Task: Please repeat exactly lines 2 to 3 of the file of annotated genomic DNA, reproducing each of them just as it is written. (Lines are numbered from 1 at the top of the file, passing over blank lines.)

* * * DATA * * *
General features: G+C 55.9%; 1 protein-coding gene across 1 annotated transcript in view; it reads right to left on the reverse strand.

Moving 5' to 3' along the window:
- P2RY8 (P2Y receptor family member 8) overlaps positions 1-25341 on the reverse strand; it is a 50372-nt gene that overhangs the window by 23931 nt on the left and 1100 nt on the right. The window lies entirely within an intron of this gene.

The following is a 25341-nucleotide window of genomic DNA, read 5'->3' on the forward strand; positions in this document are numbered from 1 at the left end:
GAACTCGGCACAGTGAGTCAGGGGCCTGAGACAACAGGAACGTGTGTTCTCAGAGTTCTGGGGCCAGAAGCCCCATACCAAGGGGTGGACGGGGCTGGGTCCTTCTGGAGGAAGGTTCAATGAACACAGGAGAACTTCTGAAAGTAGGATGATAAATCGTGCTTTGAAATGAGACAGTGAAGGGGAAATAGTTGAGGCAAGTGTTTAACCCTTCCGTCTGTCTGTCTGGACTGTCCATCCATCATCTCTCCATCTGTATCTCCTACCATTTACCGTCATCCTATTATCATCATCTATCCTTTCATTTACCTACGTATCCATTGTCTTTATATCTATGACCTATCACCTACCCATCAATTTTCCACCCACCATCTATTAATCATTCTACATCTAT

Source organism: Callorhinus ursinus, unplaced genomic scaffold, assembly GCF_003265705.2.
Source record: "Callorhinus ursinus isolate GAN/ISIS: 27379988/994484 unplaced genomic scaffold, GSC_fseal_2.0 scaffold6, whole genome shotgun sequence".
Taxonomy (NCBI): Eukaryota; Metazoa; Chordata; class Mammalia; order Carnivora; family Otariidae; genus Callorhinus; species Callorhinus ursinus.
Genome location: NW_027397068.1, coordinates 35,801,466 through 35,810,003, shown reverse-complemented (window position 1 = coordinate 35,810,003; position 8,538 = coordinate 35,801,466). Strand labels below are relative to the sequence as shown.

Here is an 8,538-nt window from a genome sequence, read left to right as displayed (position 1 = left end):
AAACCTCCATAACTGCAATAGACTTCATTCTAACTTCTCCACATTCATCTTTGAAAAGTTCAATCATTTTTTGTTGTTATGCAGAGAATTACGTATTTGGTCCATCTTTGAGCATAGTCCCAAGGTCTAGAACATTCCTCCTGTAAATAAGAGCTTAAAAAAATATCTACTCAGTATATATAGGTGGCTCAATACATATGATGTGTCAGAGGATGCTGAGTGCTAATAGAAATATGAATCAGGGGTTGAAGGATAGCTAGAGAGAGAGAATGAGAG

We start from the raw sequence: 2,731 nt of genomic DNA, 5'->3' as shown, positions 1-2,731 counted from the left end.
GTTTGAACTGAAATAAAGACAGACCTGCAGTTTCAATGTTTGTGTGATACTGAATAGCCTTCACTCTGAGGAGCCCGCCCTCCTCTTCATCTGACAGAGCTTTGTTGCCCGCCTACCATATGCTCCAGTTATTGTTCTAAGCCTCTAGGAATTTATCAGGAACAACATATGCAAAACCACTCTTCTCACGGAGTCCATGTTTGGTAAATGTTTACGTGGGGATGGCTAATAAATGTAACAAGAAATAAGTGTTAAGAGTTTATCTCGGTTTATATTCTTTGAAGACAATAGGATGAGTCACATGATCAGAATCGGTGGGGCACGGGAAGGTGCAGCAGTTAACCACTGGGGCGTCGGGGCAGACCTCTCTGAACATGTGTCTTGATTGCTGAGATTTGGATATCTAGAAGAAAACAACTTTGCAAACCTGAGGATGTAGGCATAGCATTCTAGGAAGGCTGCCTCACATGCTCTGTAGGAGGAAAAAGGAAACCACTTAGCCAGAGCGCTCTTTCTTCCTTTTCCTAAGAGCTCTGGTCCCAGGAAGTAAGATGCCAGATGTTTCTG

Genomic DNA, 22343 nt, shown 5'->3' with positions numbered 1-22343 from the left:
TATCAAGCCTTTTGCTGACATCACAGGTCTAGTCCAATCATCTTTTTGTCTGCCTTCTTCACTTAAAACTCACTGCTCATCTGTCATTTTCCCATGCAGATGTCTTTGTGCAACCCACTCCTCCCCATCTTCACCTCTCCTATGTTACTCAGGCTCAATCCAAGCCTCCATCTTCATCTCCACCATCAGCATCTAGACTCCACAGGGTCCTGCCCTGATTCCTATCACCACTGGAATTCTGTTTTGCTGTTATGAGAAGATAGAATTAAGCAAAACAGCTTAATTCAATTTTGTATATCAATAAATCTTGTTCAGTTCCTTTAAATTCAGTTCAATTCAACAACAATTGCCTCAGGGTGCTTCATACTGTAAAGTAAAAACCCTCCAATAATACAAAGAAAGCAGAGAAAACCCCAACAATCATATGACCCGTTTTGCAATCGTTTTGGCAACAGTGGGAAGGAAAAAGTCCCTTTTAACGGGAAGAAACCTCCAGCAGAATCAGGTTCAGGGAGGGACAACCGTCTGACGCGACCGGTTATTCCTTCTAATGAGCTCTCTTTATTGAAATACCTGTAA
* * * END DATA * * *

Moving 5' to 3' along the window:
- P2RY8 (P2Y receptor family member 8) overlaps positions 1-25341 on the reverse strand; it is a 50372-nt gene that overhangs the window by 23931 nt on the left and 1100 nt on the right. The window lies entirely within an intron of this gene.